On the other hand, Iowa’s Clayton County—also singled out in theis study—does have a strong showing of organic farming. Teresa Wiemerslage, regional program coordinator for Iowa State University’s local extension office, says that while organic production is higher in the surrounding counties, it is significant in Clayton County as well.

“The biggest reason we’re (a hotspot) is the ‘Organic Valley effect,’” she says, referring to the billion-dollar organic farming cooperative located about 90 miles northeast in La Farge, Wisconsin. Most production in Clayton County is dairy, Weimerslage says, and many  local farmers often sell to Organic Valley. But beyond having an exceptional local organic market, she says, the county is also organics-friendly thanks to its topography, which is rugged and best served by small farms.

Wiemerslage isn’t sure whether the county’s efforts in organic agriculture have strengthened the local economy, arguing that any farm’s success will ripple through the economy. But the study does take the success of conventional agriculture under consideration. Though Jaenicke did indeed find economic improvements in what the study calls “general agricultural hotspots,” they were weaker than those for organic hotspots. As he writes, “we find that a county’s poverty rate drops by only 0.17 percentage points and the median household income increases by only $75 when the county is in a general agricultural hotspot.”

Jaenicke also sought to minimize the possibility of reverse causality in his research. As Butler and Reinhardt point out, Carroll County is surrounded by the wealthy suburbs of Baltimore and Washington, D.C., which would also influence the county’s poverty rate and median income. To control for that, Jaenicke says he selected non-organic hotspot counties that were identical to hotspot counties using data from 2009, such as income and land values, leveling out the playing field between hotspots and non-hotspots, to determine hotspot membership in that year.

Then, he jumped ahead to 2013 to collect the poverty rate and median income data, randomly comparing them in both the hotspot and non-hotspot counties. Jaenicke admits it’s not a perfect method given such a short time lapse between the two sets of data, but he believes this technique should filter out a county’s existing wealth as a cause of the hotspot creation.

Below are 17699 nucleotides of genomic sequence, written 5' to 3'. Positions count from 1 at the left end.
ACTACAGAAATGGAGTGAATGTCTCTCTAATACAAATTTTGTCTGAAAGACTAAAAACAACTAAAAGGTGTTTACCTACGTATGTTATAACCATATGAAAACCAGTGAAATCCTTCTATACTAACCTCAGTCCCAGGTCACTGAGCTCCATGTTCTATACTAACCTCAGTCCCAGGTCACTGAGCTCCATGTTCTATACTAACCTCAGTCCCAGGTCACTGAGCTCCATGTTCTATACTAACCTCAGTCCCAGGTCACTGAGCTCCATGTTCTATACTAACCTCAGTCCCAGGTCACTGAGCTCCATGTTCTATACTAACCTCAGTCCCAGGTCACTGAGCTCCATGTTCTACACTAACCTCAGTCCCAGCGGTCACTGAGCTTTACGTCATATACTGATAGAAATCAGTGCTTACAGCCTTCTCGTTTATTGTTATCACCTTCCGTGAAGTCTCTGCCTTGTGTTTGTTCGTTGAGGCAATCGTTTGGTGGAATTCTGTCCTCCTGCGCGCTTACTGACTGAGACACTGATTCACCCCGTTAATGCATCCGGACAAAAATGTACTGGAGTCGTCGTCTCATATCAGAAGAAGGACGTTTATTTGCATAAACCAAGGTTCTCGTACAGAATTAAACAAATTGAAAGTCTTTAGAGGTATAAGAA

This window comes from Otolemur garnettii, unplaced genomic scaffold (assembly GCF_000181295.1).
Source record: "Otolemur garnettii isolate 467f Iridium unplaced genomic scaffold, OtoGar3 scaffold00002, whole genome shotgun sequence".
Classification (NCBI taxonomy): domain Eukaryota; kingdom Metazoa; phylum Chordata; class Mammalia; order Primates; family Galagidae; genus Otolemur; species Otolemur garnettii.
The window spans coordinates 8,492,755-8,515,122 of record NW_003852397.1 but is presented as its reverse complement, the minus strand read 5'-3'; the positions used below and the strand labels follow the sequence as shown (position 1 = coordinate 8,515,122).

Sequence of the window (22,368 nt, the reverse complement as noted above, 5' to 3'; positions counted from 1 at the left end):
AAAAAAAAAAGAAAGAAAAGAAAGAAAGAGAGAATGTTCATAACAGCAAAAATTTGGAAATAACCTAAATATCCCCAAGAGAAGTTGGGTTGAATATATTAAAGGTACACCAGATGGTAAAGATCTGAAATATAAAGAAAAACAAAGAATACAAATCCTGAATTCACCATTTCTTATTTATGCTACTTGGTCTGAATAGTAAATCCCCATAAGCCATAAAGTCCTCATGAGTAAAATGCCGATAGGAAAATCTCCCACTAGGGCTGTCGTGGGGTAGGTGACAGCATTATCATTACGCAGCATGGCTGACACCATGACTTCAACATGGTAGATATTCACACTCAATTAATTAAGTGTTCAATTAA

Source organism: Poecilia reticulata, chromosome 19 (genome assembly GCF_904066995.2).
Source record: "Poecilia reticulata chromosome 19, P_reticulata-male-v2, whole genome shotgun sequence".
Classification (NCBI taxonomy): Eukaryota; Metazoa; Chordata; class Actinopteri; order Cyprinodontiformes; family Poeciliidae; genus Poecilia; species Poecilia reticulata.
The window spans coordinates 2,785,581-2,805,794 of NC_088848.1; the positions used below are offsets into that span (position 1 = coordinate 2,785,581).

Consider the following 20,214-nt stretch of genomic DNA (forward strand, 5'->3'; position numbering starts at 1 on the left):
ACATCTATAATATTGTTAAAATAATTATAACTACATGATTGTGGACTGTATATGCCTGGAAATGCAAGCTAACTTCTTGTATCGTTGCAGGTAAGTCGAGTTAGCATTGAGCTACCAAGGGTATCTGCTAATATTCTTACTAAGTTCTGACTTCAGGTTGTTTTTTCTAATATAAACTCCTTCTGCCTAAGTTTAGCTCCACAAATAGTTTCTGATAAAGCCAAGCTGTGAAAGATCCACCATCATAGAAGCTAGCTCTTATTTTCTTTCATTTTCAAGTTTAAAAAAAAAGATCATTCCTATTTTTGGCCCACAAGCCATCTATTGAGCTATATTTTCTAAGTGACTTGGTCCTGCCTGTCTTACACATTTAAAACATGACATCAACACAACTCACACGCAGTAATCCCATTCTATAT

Jaenicke acknowledges that more research is needed to investigate how organic agricultural production in hotspots changes from year to year, as well as how these areas differ from one another. These are on his long-term to-do list, he says. In the meantime, OTA is hoping to use the data from this study to lobby state and local officials to support organic agriculture and provide additional outreach to encourage organic farming, which Jaenicke says is the top indicator for the creation of an organic hotspot. OTA’s hope is that this study will give lawmakers an economic incentive to transfer support from conventional to organic agriculture.

The U.S. Department of Agriculture (USDA) is inching in that direction, having increased its funding for the organic certification cost-share program from $22 million to $57.5 million between 2008 and 2014. It has also recently added about $20 million in funding to the Organic Agriculture Research and Extension Initiative. But those numbers are tiny compared to the overall amount the agency spends on conventional agriculture; for example it allotted $8.2 billion for crop insurance (which is awarded to large commodity producers) in 2016.

Reinhardt agrees that lawmakers should level the playing field between conventional and organic agriculture. But even with the release of this study, he’s not sure that the economic argument is yet a viable enoughone to induce that change—and he’s not convinced there needs to be an economic argument anyway. “We’re not in it just to make a buck,” he says of his organic farming colleagues. “It’s a community-oriented thing.”